Future Tense Newsletter for Jan. 20, 2016.

Future Tense Newsletter: Asking Tomorrow’s Questions Today

Future Tense Newsletter: Asking Tomorrow’s Questions Today

Future Tense
The Citizen's Guide to the Future
Jan. 20 2016 10:53 AM

Future Tense Newsletter: Asking Tomorrow’s Questions Today

186767766
Can we cool the earth without courting catastrophe?

Image by bestdesigns/thinkstock.com

Greetings, Future Tensers,

Ever wondered whether nuclear winter could stop global warming? This week in Futurography—a monthly guide to the technologies of tomorrow—our unit on geoengineering continued with a live chat between two experts. Jeff Goodell and Raymond Pierrehumbert explored that extreme scenario, along with a host of other questions about geoengineering. Among the possible pitfalls of geoengineering is the so-called moral hazard effect, the danger that it will persuade us to ignore other, more pressing problems, a possibility that George Collins discussed in Future Tense this week.

Advertisement

Despite that, climate scientist David Keith argues that we still need to pursue solar radiation management, if only so that we have the space to accomplish more difficult goals. To see what he has in mind, check out this interactive, which allows you to examine how interventions like those Keith supports might change global temperatures over the decades. Wherever you land on these issues (and whatever approach you embrace), as President Obama’s final State of the Union—possibly too triumphal on questions of climate—demonstrates, the stakes couldn’t be higher.

In other political news, Robyn Greene explored the history of cybersecurity law in the United States, showing how privacy advocates have fought for a more open Internet. If you want to understand why those efforts are so important, look no further than the example of Martin Luther King Jr., who spent much of his life under government surveillance. Of course, even privacy-friendly laws sometimes backfire, as Josephine Wolff displays in this article about the ways advertisers take advantage of legally mandated protections to trick users. Maybe that’s why today those seeking anonymity sometimes turn to services like Tor, though as this very cool data visualization shows, even Tor’s not always entirely secret.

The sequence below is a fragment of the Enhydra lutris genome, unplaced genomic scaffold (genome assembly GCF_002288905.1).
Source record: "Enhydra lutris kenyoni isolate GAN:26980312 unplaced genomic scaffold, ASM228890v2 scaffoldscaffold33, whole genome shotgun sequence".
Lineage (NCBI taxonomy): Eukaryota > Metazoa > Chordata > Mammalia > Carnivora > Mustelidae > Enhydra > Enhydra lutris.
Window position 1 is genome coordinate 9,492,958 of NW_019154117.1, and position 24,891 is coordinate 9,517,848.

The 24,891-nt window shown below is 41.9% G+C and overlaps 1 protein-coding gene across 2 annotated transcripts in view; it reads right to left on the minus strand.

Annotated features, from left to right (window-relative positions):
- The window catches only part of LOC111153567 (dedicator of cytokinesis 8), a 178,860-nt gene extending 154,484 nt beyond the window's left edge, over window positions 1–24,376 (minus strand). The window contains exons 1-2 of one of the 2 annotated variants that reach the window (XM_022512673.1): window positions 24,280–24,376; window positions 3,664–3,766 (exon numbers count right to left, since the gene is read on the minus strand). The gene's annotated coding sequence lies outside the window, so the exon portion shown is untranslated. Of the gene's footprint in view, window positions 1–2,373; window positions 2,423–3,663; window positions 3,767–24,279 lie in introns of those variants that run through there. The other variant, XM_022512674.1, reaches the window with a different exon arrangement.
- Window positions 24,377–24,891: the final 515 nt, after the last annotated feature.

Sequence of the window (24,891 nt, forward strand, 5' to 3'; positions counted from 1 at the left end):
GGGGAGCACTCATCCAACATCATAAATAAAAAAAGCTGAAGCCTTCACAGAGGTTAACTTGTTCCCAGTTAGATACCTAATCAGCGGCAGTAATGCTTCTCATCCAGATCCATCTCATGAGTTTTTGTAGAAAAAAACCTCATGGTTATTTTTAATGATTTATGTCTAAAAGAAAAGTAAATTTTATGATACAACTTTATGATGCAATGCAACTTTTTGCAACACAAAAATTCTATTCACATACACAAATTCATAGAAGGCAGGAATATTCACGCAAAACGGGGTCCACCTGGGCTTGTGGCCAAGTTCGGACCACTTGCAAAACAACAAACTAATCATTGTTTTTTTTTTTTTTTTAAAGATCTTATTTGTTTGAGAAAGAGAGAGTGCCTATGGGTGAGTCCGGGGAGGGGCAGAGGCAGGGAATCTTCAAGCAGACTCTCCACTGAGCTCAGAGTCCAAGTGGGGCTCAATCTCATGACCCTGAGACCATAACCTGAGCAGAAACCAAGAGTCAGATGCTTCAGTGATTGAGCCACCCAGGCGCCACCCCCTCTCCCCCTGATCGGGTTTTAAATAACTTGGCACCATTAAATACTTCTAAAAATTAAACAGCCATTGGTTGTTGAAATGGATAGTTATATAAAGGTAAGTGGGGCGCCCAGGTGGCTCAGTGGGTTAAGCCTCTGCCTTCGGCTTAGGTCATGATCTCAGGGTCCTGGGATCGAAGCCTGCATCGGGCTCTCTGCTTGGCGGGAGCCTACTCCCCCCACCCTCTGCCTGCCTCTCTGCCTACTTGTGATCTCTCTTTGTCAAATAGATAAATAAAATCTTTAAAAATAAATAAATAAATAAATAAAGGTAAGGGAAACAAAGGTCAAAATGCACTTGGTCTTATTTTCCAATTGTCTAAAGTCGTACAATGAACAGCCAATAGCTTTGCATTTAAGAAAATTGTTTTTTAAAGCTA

Here are some of the other stories that had us hugging ugly robots this week:

  • Insecurity: SplashData released its annual list of the 25 worst passwords, and the results suggest that things could be a lot worse. You still probably shouldn’t go with “12345” or “password,” though.
  • DroneTV: Justin Peters weighed the benefits of—and worried over—a drone that records its owner’s every move.
  • Netflix: Beat the winter chill with this browser add-on that makes it easier to find new streaming content.
  • Boundaries!: A Westchester County judge held that simply tagging someone in a Facebook post can violate a restraining order.
Advertisement

Events:

  • Powerful new technologies are helping us preserve antiquities threatened by ISIS. Join Future Tense in Washington, D.C., at 6 p.m. on Thursday, Jan. 28, for a discussion of how present technologies are being used to deliver the past to the future. Click here to learn more.
  • Want to further your knowledge of geoengineering? On Monday, Feb. 1, at 12:15 p.m., Future Tense will host a lunch in Washington, D.C., where Oliver Morton and Future Tense fellow Katherine Mangu-Ward will discuss geoengineering’s potential as a climate change fix and the many challenges that would come with it. Click here to learn more.

Preparing for the coming storm,

Jacob Brogan

for Future Tense

Future Tense is a partnership of SlateNew America, and Arizona State University.